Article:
I realized that racist ideas were actually coming out of racist policies, and the consumption of racist ideas were leading to ignorance and hate.
IK: I entered into writing the book believing the common idea that racist ideas emerged out of ignorance and hate, and through the research and writing of Stamped, I realized that racist ideas were actually coming out of racist policies, and the consumption of racist ideas were leading to ignorance and hate. That's a fundamental thesis that I showed in the book. I didn't realize when I entered into that book until, in writing it, it changed me too.
TMR: What kind of emotional journey was the book for you?
IK: I think that the way that I got through it was, in many ways, making light of the extremely difficult ideas that I was reading and portraying. What I mean by making light is, they, to me, seem so ridiculous I could only laugh at them. And so I'd go and tell a friend, or tell my wife, "Listen here at what this person said about black people," and I would laugh about it. I think laughing about it made me get through it, because either you laugh about it or get extremely angry about it. I think that laughter allows me to get through it. I laugh at its ridiculousness.
TMR: What do you take on some of the extreme events that happened in the past year, like the Nazi rally in Charlottesville? Because it's happening now, can you apply that mentality, or is it harder?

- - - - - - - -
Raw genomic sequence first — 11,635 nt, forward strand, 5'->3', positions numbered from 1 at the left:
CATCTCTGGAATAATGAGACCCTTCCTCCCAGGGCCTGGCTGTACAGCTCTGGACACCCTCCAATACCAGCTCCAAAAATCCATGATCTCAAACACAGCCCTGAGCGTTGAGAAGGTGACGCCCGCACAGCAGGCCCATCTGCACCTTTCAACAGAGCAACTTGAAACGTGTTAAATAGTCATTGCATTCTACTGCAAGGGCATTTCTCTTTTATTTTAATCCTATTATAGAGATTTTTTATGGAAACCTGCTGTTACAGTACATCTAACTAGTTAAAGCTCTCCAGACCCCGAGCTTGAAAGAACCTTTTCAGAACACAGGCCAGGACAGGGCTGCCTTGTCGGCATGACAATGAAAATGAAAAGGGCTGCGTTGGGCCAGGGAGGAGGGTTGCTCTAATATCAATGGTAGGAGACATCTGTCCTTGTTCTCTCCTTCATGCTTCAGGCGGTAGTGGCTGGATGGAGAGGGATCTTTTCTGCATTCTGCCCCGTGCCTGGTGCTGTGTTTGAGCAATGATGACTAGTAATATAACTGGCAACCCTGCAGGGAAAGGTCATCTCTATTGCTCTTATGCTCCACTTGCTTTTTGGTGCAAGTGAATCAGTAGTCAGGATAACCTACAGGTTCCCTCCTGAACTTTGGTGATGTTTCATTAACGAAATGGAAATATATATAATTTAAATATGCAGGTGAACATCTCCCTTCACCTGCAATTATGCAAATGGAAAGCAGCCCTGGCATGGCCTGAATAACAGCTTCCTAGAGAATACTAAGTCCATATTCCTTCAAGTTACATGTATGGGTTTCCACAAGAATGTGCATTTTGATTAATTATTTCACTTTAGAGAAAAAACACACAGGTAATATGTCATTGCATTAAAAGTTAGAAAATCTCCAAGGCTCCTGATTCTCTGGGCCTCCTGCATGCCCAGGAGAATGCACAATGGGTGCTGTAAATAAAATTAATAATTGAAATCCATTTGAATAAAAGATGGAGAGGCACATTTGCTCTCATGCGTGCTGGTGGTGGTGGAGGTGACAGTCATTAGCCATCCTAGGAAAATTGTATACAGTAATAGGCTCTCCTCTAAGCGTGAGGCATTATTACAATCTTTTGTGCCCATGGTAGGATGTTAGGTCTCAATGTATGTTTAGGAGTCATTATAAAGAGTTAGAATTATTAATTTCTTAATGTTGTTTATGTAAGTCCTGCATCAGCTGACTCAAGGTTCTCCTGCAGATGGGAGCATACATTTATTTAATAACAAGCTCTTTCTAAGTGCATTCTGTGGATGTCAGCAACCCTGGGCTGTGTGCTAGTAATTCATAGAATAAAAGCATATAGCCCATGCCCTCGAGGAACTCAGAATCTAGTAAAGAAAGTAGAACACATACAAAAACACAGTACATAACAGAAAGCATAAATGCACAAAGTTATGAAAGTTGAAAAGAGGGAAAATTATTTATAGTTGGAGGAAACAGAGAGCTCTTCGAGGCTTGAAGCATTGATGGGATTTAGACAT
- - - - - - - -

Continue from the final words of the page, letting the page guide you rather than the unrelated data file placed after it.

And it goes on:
IK: I don't know if a specific event or incident is laughable because so many people clearly felt terrorized, and somebody was killed. This is specifically for how I dealt with ideas—ideas that were, in most cases, hundreds of years ago or decades ago. I don't know if that can necessarily be applied today.
If it can be applied, the way it would be applied is: I think there's a distinction in recognizing that an idea is offensive, and being offended. I try to not feel offended as much as recognize that an idea is offensive, and challenge it.
TMR: In another portion of the interview with the Society for U.S. Intellectual History, you're quoted as saying, "I try to tell the truth the best that I can and I try to engage in work that I feel is going to make a difference, because every piece of work is going to make a difference either in a positive or negative way." We are in an era where the truth is being criticized and called into question by people in positions of power—what is your take on "fake news," and how do we convince people that the truth is the truth?